DALLAS –– An arctic front headed to Dallas from the northwest will plunge temperatures into the 30s on Friday and likely scatter rains throughout the region. But Texans are a tenacious bunch, says Mayor Mike Rawlings, and that’s hardly a reason to cancel or modify the long-planned commemoration for the 50th anniversary of President John F. Kennedy’s assassination.
“Texans are tough and a crisp day won’t prevent us from marking this important time in history,” Rawlings said. “We believe this important event cannot be duplicated in another location, so the commemoration will take place tomorrow as planned.”
At 11:30 a.m., more than 5,000 guests –– yes, Texans, but also folks from all over the world –– will convene at Dealey Plaza for a noon ceremony that includes a flyover, a brief performance by members of the Dallas Symphony Orchestra and speeches by the mayor and Pulitzer winner David McCullough.
The front will pass over Dallas-Fort Worth International Airport hours before that. By 9 p.m., those muggy temperatures North Texans have felt all day Thursday will vanish. Chief meteorologist Pete Delkus expects temperatures to drop as much as 20 degrees in a matter of minutes.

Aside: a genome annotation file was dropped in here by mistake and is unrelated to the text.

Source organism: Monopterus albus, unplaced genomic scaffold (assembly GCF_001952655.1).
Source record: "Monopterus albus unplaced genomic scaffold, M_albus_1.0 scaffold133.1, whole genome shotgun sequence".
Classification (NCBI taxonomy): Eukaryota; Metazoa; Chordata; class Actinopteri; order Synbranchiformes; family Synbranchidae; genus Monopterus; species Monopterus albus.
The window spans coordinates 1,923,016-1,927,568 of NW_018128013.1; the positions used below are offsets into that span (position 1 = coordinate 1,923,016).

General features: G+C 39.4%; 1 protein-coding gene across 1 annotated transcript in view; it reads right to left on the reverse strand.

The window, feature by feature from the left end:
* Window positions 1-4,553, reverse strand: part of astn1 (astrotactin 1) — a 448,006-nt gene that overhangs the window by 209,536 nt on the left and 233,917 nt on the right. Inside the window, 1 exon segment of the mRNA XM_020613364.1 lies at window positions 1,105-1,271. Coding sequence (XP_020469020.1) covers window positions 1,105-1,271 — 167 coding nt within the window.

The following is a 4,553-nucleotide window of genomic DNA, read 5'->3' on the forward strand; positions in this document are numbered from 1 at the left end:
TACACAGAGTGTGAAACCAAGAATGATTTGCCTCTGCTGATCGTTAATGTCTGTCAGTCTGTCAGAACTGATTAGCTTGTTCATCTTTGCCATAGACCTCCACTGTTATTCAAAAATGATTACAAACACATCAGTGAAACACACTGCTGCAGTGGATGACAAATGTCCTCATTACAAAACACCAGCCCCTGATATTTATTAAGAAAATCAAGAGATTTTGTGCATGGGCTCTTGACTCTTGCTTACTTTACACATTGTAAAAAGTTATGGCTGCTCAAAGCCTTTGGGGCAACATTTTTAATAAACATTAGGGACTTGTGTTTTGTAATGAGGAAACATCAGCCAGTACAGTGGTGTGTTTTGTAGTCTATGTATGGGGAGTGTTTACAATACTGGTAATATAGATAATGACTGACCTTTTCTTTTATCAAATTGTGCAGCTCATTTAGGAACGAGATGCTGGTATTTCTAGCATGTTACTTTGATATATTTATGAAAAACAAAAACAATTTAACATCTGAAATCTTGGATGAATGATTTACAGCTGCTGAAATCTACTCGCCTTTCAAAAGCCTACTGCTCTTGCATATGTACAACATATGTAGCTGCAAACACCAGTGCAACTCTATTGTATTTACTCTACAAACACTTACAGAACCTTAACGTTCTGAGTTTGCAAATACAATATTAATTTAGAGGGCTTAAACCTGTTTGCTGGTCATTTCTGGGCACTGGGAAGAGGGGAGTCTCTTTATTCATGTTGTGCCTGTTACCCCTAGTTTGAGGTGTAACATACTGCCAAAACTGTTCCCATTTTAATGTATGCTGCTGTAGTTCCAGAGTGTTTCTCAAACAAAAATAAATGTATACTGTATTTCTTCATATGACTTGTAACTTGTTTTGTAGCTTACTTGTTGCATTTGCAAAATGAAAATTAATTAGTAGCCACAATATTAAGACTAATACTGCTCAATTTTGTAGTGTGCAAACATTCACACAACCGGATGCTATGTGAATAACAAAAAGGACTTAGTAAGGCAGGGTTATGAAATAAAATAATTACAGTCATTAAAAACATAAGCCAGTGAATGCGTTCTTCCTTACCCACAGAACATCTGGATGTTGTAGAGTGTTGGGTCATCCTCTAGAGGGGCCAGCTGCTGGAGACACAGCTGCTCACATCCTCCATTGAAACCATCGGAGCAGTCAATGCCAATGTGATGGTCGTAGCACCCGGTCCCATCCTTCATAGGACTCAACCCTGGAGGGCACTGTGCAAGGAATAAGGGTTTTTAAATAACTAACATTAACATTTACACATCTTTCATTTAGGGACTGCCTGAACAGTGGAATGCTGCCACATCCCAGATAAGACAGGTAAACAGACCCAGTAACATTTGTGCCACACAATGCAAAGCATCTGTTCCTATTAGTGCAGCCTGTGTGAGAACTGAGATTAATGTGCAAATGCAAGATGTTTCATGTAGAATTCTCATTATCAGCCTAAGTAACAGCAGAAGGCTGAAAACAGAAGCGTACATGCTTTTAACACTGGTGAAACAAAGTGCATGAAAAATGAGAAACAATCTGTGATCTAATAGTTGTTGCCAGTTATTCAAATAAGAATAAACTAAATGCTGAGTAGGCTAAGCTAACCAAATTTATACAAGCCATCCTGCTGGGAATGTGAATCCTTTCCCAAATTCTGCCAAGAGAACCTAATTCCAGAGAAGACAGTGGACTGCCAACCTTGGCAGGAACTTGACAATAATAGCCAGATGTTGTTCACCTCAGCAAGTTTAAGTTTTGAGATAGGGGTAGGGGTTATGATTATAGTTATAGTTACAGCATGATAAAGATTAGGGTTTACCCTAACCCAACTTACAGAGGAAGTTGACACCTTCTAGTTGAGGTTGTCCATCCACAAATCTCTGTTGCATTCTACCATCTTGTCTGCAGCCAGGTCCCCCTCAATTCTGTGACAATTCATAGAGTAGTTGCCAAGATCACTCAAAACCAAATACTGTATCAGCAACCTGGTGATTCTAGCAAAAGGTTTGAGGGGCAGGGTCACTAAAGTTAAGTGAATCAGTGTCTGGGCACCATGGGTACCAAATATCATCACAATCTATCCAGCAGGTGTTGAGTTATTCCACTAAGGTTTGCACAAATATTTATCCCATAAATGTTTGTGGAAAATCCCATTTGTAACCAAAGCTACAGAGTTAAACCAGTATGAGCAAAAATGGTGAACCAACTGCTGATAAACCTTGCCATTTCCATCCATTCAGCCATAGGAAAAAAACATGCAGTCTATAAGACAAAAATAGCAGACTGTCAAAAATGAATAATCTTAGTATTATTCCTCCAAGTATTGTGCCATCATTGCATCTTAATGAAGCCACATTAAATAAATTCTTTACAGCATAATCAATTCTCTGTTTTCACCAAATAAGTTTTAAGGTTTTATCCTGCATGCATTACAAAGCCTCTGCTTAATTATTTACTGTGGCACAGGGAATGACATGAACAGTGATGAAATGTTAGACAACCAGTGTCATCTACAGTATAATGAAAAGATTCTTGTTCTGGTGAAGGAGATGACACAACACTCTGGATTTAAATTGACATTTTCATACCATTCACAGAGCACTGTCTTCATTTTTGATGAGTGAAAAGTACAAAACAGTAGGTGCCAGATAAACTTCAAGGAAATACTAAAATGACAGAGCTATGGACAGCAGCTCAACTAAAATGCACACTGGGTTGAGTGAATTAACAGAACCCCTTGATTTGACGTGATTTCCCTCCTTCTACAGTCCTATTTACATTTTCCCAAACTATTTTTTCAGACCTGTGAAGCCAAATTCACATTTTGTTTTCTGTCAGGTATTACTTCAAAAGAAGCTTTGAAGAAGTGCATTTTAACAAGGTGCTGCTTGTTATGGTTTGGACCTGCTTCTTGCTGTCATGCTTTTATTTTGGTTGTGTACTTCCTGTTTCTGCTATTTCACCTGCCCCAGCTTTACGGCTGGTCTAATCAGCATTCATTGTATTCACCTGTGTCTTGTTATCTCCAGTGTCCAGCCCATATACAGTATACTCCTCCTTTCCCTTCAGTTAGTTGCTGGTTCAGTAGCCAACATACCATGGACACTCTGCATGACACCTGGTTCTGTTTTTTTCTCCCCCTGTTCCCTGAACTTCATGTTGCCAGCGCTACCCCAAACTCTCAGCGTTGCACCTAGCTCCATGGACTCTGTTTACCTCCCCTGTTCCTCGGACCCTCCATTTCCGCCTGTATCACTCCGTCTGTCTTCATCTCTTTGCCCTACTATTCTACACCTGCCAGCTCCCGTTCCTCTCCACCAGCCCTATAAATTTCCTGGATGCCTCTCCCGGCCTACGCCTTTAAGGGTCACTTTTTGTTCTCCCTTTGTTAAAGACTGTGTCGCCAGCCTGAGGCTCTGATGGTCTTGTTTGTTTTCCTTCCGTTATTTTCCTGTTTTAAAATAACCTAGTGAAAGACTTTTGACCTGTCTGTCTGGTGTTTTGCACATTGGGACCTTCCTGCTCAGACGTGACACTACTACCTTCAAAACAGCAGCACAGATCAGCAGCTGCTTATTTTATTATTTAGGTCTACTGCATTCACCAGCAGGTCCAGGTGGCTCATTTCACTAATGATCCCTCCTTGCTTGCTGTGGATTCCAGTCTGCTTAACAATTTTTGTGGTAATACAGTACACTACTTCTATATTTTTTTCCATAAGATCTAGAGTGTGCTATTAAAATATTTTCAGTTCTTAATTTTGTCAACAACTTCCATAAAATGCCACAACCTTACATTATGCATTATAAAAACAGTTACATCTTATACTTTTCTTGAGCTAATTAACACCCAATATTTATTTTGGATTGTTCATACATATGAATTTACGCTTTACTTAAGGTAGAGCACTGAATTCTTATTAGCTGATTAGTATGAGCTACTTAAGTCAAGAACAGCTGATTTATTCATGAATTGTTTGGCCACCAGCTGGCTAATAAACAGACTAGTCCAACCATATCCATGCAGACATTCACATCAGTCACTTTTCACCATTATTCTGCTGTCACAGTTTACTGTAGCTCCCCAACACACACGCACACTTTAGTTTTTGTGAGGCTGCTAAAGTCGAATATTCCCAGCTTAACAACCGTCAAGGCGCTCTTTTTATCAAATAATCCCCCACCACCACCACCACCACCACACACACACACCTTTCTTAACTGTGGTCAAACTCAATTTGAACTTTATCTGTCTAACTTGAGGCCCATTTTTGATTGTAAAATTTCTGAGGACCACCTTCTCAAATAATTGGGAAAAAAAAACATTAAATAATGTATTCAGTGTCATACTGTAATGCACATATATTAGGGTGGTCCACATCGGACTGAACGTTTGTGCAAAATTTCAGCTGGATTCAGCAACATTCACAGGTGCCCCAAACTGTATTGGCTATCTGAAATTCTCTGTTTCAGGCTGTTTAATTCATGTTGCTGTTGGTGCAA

The winds will blow out of the north and gust between 25 and 35 miles per hour.
By noon, Dallas is looking at 38 degrees with a wind-chill of closer to 28 degrees. There’s a 70 percent chance of scattered, light to moderate rains throughout the area. And it only gets colder from there –– Saturday will be cool with scattered rains. In areas west of Fort Worth, that system could bring sleet, Delkus says.
The real cause of concern is Sunday. That will bring “widespread” rain, sleet and freezing rain.
“That’s the big system right there, the Sunday one,” Delkus said.
But first and foremost, the city has its eye on Friday. Slight modifications to the schedule –– like bus delays from meeting points –– have already been worked out, should they need to be enacted, Rawlings assures.
And he hopes you heed his advice: “Bundle up.”